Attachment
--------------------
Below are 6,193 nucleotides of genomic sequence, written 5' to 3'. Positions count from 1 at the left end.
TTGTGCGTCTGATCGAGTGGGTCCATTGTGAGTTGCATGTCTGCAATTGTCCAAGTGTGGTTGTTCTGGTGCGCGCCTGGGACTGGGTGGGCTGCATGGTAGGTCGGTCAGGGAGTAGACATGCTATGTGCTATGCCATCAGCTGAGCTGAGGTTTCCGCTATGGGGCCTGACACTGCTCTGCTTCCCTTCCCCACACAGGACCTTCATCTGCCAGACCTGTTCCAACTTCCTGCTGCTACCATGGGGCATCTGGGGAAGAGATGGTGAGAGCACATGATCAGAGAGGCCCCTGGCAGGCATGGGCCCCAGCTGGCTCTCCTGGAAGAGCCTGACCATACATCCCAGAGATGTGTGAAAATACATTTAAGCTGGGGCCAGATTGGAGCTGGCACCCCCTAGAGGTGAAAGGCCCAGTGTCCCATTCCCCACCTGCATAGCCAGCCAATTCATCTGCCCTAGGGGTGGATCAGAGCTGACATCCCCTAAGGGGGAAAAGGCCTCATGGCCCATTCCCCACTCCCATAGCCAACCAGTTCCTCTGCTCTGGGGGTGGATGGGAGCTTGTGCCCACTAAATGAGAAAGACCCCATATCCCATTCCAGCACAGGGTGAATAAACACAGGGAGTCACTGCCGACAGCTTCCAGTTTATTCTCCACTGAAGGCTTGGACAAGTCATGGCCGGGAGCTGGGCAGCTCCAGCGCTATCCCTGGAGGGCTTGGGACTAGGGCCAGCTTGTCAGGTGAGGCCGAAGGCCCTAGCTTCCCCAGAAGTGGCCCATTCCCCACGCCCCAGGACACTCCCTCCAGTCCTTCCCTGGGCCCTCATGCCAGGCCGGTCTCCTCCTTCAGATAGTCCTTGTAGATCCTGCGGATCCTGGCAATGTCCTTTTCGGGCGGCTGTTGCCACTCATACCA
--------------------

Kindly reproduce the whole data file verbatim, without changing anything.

Below are 6,193 nucleotides of genomic sequence, written 5' to 3'. Positions count from 1 at the left end.
TTGTGCGTCTGATCGAGTGGGTCCATTGTGAGTTGCATGTCTGCAATTGTCCAAGTGTGGTTGTTCTGGTGCGCGCCTGGGACTGGGTGGGCTGCATGGTAGGTCGGTCAGGGAGTAGACATGCTATGTGCTATGCCATCAGCTGAGCTGAGGTTTCCGCTATGGGGCCTGACACTGCTCTGCTTCCCTTCCCCACACAGGACCTTCATCTGCCAGACCTGTTCCAACTTCCTGCTGCTACCATGGGGCATCTGGGGAAGAGATGGTGAGAGCACATGATCAGAGAGGCCCCTGGCAGGCATGGGCCCCAGCTGGCTCTCCTGGAAGAGCCTGACCATACATCCCAGAGATGTGTGAAAATACATTTAAGCTGGGGCCAGATTGGAGCTGGCACCCCCTAGAGGTGAAAGGCCCAGTGTCCCATTCCCCACCTGCATAGCCAGCCAATTCATCTGCCCTAGGGGTGGATCAGAGCTGACATCCCCTAAGGGGGAAAAGGCCTCATGGCCCATTCCCCACTCCCATAGCCAACCAGTTCCTCTGCTCTGGGGGTGGATGGGAGCTTGTGCCCACTAAATGAGAAAGACCCCATATCCCATTCCAGCACAGGGTGAATAAACACAGGGAGTCACTGCCGACAGCTTCCAGTTTATTCTCCACTGAAGGCTTGGACAAGTCATGGCCGGGAGCTGGGCAGCTCCAGCGCTATCCCTGGAGGGCTTGGGACTAGGGCCAGCTTGTCAGGTGAGGCCGAAGGCCCTAGCTTCCCCAGAAGTGGCCCATTCCCCACGCCCCAGGACACTCCCTCCAGTCCTTCCCTGGGCCCTCATGCCAGGCCGGTCTCCTCCTTCAGATAGTCCTTGTAGATCCTGCGGATCCTGGCAATGTCCTTTTCGGGCGGCTGTTGCCACTCATACCA